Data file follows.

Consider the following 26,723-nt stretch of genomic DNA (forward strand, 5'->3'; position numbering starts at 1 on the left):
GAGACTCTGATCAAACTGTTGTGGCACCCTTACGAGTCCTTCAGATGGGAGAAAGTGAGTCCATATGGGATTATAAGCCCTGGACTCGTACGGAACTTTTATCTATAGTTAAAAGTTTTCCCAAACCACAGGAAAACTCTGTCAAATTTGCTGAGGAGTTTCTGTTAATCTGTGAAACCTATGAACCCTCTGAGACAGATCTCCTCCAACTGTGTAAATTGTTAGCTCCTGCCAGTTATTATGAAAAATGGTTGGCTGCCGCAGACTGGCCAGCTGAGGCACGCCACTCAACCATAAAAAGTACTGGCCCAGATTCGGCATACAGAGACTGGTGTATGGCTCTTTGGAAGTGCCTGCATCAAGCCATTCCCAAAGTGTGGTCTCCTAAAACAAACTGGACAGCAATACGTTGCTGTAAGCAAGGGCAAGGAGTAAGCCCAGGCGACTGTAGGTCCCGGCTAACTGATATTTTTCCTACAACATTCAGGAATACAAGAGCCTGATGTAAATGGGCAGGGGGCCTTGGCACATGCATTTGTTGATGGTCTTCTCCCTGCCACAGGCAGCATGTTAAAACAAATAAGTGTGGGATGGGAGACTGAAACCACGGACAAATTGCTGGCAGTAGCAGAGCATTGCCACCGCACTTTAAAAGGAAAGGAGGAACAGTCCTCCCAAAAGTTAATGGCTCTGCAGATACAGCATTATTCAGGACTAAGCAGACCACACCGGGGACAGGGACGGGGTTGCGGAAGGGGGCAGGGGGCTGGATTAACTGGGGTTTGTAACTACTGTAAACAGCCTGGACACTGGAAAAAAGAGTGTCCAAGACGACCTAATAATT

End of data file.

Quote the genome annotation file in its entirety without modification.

Consider the following 26,723-nt stretch of genomic DNA (forward strand, 5'->3'; position numbering starts at 1 on the left):
GAGACTCTGATCAAACTGTTGTGGCACCCTTACGAGTCCTTCAGATGGGAGAAAGTGAGTCCATATGGGATTATAAGCCCTGGACTCGTACGGAACTTTTATCTATAGTTAAAAGTTTTCCCAAACCACAGGAAAACTCTGTCAAATTTGCTGAGGAGTTTCTGTTAATCTGTGAAACCTATGAACCCTCTGAGACAGATCTCCTCCAACTGTGTAAATTGTTAGCTCCTGCCAGTTATTATGAAAAATGGTTGGCTGCCGCAGACTGGCCAGCTGAGGCACGCCACTCAACCATAAAAAGTACTGGCCCAGATTCGGCATACAGAGACTGGTGTATGGCTCTTTGGAAGTGCCTGCATCAAGCCATTCCCAAAGTGTGGTCTCCTAAAACAAACTGGACAGCAATACGTTGCTGTAAGCAAGGGCAAGGAGTAAGCCCAGGCGACTGTAGGTCCCGGCTAACTGATATTTTTCCTACAACATTCAGGAATACAAGAGCCTGATGTAAATGGGCAGGGGGCCTTGGCACATGCATTTGTTGATGGTCTTCTCCCTGCCACAGGCAGCATGTTAAAACAAATAAGTGTGGGATGGGAGACTGAAACCACGGACAAATTGCTGGCAGTAGCAGAGCATTGCCACCGCACTTTAAAAGGAAAGGAGGAACAGTCCTCCCAAAAGTTAATGGCTCTGCAGATACAGCATTATTCAGGACTAAGCAGACCACACCGGGGACAGGGACGGGGTTGCGGAAGGGGGCAGGGGGCTGGATTAACTGGGGTTTGTAACTACTGTAAACAGCCTGGACACTGGAAAAAAGAGTGTCCAAGACGACCTAATAATT